Don’t buy into the lies that perpetuate for-profit education and related systems. If all high school students would stand up and refuse to pay millions and millions of dollars into SAT- & ACT-prep courses and books, if all college students would stand up and refuse to pay millions and millions into text books and GRE-, LSAT-, and MCAT-prep courses and books, if we all realized that making money off of knowledge is the most corrupt form of capitalism, we would see massive change and widespread enlightenment.

It’s the same concept that the FCC is struggling with: is the internet a public utility? Is the spread of information and knowledge a fundamental human right? I say it is. Only then can we progress as a society, as a culture, as a species.

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Department Of Education Says It Is Not Responsible For Closing For-Profit College

Department Of Education Says It Is Not Responsible For Closing For-Profit College

“…The official said the department had expected Corinthian to react no differently than any other school that was placed under “heightened cash monitoring,” the government’s term for the penalty placed on Corinthian. More than 400 other schools are currently under heightened cash monitoring, the official said.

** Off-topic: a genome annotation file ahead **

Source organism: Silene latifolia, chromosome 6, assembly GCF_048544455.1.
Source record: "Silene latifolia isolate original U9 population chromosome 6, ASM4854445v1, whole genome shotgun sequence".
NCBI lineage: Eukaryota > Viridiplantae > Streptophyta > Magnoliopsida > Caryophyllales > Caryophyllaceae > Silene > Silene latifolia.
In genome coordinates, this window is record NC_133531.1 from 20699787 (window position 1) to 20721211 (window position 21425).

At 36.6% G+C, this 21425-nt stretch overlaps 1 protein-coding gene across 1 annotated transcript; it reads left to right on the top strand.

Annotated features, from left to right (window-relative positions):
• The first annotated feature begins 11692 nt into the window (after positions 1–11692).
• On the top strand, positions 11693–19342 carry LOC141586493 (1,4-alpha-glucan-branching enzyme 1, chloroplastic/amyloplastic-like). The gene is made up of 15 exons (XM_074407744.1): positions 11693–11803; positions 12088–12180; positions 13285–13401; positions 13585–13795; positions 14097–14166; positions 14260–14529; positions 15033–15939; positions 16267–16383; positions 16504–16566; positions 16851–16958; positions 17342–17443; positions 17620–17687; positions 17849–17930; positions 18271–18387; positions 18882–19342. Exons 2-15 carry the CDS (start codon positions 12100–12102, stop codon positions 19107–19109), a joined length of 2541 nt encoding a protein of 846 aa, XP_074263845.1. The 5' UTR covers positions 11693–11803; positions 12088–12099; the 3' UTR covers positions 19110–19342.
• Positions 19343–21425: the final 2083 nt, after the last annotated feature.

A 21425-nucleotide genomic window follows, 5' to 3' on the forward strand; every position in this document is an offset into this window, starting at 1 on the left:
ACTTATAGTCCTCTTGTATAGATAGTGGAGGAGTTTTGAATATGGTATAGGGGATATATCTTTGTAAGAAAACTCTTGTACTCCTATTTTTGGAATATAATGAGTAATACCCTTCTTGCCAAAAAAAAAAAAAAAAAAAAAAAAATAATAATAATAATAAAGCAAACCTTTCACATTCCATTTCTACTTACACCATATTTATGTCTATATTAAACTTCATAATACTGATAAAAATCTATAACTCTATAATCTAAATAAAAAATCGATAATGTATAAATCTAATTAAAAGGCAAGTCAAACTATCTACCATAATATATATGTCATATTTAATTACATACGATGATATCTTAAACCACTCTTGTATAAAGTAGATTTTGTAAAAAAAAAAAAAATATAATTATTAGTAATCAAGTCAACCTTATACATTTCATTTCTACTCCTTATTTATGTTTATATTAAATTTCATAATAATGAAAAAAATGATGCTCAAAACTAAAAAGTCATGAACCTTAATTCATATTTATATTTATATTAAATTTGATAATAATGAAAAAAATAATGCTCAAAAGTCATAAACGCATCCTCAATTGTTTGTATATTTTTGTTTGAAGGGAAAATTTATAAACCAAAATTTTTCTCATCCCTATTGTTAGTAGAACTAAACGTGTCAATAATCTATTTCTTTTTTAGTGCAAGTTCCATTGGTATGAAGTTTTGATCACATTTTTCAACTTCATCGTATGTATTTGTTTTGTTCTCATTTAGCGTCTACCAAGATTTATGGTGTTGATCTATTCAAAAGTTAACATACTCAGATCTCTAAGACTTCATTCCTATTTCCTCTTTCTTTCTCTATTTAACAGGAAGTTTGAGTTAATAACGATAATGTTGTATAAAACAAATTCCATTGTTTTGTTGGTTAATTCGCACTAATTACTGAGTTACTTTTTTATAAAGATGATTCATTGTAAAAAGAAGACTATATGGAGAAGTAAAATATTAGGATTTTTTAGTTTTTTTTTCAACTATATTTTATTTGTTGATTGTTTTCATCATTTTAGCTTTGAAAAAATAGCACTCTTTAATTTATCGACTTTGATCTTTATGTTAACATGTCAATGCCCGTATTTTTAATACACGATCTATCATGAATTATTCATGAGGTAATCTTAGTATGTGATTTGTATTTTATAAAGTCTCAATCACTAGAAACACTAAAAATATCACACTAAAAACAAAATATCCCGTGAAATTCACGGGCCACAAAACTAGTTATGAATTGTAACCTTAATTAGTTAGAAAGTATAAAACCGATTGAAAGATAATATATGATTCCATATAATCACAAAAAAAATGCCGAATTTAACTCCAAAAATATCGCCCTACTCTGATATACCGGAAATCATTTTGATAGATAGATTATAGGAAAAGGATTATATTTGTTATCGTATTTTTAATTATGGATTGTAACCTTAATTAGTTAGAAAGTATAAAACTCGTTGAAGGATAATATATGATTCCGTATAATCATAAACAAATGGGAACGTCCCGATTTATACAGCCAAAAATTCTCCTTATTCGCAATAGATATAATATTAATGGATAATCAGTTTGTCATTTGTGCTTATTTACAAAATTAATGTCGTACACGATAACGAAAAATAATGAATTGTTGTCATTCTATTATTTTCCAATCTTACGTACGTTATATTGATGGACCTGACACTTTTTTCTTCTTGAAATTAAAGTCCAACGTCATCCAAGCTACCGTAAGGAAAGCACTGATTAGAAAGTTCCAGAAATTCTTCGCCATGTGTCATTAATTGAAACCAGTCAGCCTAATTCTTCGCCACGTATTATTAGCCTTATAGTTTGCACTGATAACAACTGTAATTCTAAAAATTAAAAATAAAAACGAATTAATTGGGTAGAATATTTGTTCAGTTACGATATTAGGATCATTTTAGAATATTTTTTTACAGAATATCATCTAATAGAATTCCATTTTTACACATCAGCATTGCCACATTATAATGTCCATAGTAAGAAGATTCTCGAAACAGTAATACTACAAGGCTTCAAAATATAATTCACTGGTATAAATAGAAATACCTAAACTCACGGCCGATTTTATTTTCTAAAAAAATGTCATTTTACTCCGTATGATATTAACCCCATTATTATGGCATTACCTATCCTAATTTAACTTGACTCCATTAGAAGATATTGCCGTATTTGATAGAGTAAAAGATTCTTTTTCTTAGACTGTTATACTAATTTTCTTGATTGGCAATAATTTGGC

But Corinthian’s financial situation was different than almost any other school: It was already teetering on the edge of default and had a tiny amount of cash on hand, according to publicly available filings. In a May earnings report, Corinthian said it had breached the terms of its bank agreements and was in danger of defaulting on its credit lines with lenders. That report also showed that the cash the company had on hand had plummeted precipitously, from a healthy $209 million in 2010 to just $28 million in the last quarter…”



Seems like Corinthian stepped in it to me…

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Woman dies in jail while serving sentence for her kids’ unpaid school fines

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by | June 20, 2014 · 6:05 pm

Self-Regulation American Schools Are Failing Nonconformist Kids


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Giving Up on 4-Year-Olds – NYTimes.com